“How long have you been clean?”
“Just saw my psych nurse for my shot.”
“That’s good, right?”
“I don’t know. I have these pills. Want to buy them from me?”
“No. I’m good. The pills are for you to get better.”
“I have some things I picked up. Maybe, you want to buy them.”
“I don’t need anything. I’m going over the mountain over there.”
She was a doctor once. Her hands still move like the wind. Quickly. With a kind of purpose. She moved fast through the ranks with the same type of encouragement you see all over social media.
“I don’t know who needs to hear this..”
That was her thing sixty years ago. Then, she could not sleep after a long shift—one of those hospital nights where every kind of disaster comes through the doors. A colleague pulled some pills from a drawer. Hands them to her.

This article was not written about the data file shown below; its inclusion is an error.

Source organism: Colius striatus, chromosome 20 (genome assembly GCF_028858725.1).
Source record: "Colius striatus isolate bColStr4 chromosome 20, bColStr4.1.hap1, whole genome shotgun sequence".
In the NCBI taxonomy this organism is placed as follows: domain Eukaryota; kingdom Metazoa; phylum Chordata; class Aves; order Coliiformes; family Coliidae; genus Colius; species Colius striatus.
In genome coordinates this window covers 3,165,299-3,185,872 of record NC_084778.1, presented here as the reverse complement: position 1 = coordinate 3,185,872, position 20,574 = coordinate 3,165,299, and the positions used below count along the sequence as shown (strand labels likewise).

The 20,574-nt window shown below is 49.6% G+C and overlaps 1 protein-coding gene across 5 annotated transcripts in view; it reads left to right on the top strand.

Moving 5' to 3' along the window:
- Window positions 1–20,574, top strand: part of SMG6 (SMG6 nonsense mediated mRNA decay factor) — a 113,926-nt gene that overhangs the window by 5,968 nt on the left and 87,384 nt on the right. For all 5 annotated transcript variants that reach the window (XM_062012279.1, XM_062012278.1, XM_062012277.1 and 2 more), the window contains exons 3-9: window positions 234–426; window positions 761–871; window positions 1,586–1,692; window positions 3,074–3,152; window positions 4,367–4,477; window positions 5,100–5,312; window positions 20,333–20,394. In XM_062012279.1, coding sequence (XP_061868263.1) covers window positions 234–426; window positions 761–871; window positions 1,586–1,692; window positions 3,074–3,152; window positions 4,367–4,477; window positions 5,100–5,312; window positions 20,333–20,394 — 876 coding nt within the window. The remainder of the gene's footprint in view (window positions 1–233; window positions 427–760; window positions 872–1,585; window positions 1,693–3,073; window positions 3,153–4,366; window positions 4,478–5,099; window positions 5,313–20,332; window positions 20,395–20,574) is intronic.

“Take them to get through the rough months.”
She hasn’t been clean since. She was almost in her eighties and dismissed from every hospital job. She raised a few kids. One was only hers, but she’d grab onto the pain that came into the hospital. Trying to hold up the world with only her hands working flesh like a seamstress. A homeless lady had a baby and walked off. That’s my cousin. Another addict had a kid. Another cousin. A half dozen kids in this quilt of a family from one woman’s hands.
“I had a drink when I left the psych ward. Oh gawd!”
“You’re not ready.”
“I’m ready. I’m just tired of being told what to do all the time.”
“I have to go.”
“Help me out with a dollar. I’ll give you these pills.”
“I have to go.”